Every single person who could help us is out of town. So here we are. The fence guys are starting Tuesday. Until then…we just nibble away at the job and swear a lot.
THat’s done. The contract is signed.
Saturday we start taking the fence apart.
And we really, really hope we like the color we picked out.
I plan for us to have a camera during the takedown. And process. It’s too bad we don’t have a camera-person but hey, we’re the crew and camera operators.
We did get all the netting installed. 12.00 for the netting for a 5000 gallon pond. Yay us!
And we’re hoping for pretty good weather during the install. They come out Tuesday next to dig the posts and set them up, and I guess it’s Friday for the actual install. This is a heavy hit in the wallet, but hey, this is part of the house, and it’ll last as long as we do. So we’re real happy. I started out wanting the light color, but Jane has always had eyes very sensitive to glare, and light fence back there would just make it miserable, so we switched to the darkest. And this, like lint on black velvet, will make everything that’s not in apple pie order stand out. It’s not, of course, black: it’s dark brown. Mimics a stone wall. And has insulation in it so it will dull the roar of passing traffic—we hope!
The larger area on the other side of the bridge remains to see to, and a little squib at the U end of the pond, but we’re doing well. I didn’t recognize Grant this year: I kept wondering where we had gotten a medium sized tricolor. But that’s our baby from last year. He’s a monster! I don’t know how they grow during the winter, with no food: they must store an immense fatty layer and use sit all winter in a sort of fat to bone and muscle transaction I wish people could do!
The ones we have, that is.
Since they list every other parameter on their website but weight.
The answer is 45 pounds. Yay! Jane and I together could have done it if it were twice that, but we’d so much rather lug 45 pounds than 90.
We’re also hoping the installers had the decency not to strip a majority of the screws.
We’ll undo about 12 screws on each panel, leave the fence posts standing, and arrange and prop the pieces in a smaller ring from garage to side fence, then from side fence to house. Then we take down the big one that runs from garage to driveway gates, then to the front gate, then to the house. Hopefully this will not be too big a deal.
Getting them to stand up…we’ve got a few cinder blocks, some garbage cans, and various things we may be able to use as props. By the time we finish Rube-Goldberging this perimeter fence into some sort of fence-ness, it should be its own burglar alarm. Touch it and Lord knows what will happen, but it’ll be noisy!
I get a call from Rick, the fence guy stating the utility people are going to come to mark the buried lines. Fine. And I should paint white on my fence (dark red)…so,,,,
huh? I say, turn the telly off and ask him to repeat that.
Yep. I went out and nailed two dish cloths to the fence so the marker guys don’t mark up our rockwork in front, but concentrate their efforts on the fence line. Seems these guys don’t have to read a form—just follow the white flags.
Welcome to the world of bigtime construction.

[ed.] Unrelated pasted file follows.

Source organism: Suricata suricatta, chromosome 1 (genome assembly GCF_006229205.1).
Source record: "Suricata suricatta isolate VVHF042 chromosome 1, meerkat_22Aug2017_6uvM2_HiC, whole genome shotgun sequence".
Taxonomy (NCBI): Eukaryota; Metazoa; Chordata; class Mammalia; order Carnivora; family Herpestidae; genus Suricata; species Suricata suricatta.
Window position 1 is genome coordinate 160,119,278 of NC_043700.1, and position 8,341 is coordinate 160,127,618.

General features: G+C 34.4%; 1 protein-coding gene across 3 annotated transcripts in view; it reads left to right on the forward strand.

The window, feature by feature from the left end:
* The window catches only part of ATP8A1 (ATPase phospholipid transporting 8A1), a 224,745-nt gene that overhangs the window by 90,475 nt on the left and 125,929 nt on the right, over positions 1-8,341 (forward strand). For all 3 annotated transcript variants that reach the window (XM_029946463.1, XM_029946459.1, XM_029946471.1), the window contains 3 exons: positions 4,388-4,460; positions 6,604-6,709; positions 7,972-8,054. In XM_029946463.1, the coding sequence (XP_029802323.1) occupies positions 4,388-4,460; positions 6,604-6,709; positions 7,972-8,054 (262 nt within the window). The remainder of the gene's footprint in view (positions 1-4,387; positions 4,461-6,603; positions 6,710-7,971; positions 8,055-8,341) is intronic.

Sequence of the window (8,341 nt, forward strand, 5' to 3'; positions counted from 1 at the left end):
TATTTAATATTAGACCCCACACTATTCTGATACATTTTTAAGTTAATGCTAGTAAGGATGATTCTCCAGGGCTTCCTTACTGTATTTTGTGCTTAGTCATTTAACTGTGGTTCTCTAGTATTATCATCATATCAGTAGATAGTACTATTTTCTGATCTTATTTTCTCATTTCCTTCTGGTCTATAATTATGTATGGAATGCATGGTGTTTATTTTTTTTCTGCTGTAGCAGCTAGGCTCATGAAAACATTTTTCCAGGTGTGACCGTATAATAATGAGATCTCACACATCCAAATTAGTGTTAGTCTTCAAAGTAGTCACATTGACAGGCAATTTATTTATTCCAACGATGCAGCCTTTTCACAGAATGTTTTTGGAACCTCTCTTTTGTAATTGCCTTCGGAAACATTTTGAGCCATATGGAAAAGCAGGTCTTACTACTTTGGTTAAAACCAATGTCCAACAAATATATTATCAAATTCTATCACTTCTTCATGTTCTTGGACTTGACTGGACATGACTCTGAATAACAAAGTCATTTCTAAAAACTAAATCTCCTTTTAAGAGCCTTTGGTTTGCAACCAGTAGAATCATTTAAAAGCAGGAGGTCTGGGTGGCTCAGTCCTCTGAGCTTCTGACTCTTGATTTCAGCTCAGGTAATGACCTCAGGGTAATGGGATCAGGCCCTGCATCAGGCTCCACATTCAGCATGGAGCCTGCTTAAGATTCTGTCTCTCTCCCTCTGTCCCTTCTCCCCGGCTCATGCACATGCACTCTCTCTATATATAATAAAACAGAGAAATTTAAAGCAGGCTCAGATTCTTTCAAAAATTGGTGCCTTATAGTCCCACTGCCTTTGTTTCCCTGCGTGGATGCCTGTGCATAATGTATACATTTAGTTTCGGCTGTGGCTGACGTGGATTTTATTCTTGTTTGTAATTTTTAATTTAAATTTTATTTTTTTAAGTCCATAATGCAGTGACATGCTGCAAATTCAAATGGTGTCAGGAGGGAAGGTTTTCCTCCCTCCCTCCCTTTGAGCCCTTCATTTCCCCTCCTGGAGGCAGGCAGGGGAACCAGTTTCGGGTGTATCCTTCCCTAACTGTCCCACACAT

I see now how bulldozers hit gas lines and create disasters. Somebody ran out of dishcloths.
We’re hoping for a smooth app and permit downtown—it’s only a mile or two from here. The weather for this operation is sketchy, but that’s the season: typically it rains often, but no gully-washers (Southern US term for a large downpour) or toad-stranglers (similar.) It’ll rain gently for a while (thunder is quite rare) and stop, rain a bit and stop.
I think I scored in this Watt brand 20000 gallon filter: from Home Depot, it’s about the same level of filtration as a Brita filter, it’s easy to replace, once you have the fittings in place, and it’s dense enough to do some good: most of these filter, including Brita, use a little zeolite and a lot of coconut shell charcoal for carbon filtration. This thing weighs about a pound or so, and it could go 20000 gallons, possibly. We’ll see. They call it a 5 year filter. That depends on how bad your water is. And the nasty trick of any filter using carbon—when it ‘saturates’ with whatever you’re trying to remove, it starts giving it back to you. In Jane’s case, stomach upset that is pretty definite as to kind and cause. So we know it’s filter-changing time.
We have our diagram for the permit people. We go down, say, ‘Existing fence replacement,’ pay the tax, and hopefully bring back our permit.
The big job is going to be unscrewing all those fence panels and trying to prop them up as a quasi-fence inside the perimeter, leaving the posts standing. Since what we’re getting is 6 foot rather than 8 foot panels, there will be new postholes. And hopefully this will be the end of fence woes. It’s a chunk of change to do it, but the fence is guaranteed for many years, and will look much better. Now we have to get to finishing the brick re-painting near the back door—when the builders put the brick veneer on the new addition (before our time) to the house, they used a brick that didn’t match—Part of our kitchen and our mudroom used to be an attached garage: they filled in the old garage door opening with dark brick, and the rest involves orange and red and dark and ochre tones. We had an inspiration and began painting the brick in the proper colors in the same staggered pattern as the rest of the brickwork, and it worked really well—but we didn’t get the bit around the back door. This is a summer’s project.
I do have a new article in the How to Write section, on how Jane and I work. YOu might find it interesting. And Jane has a new photo story on our trip to Priest Lake on her page.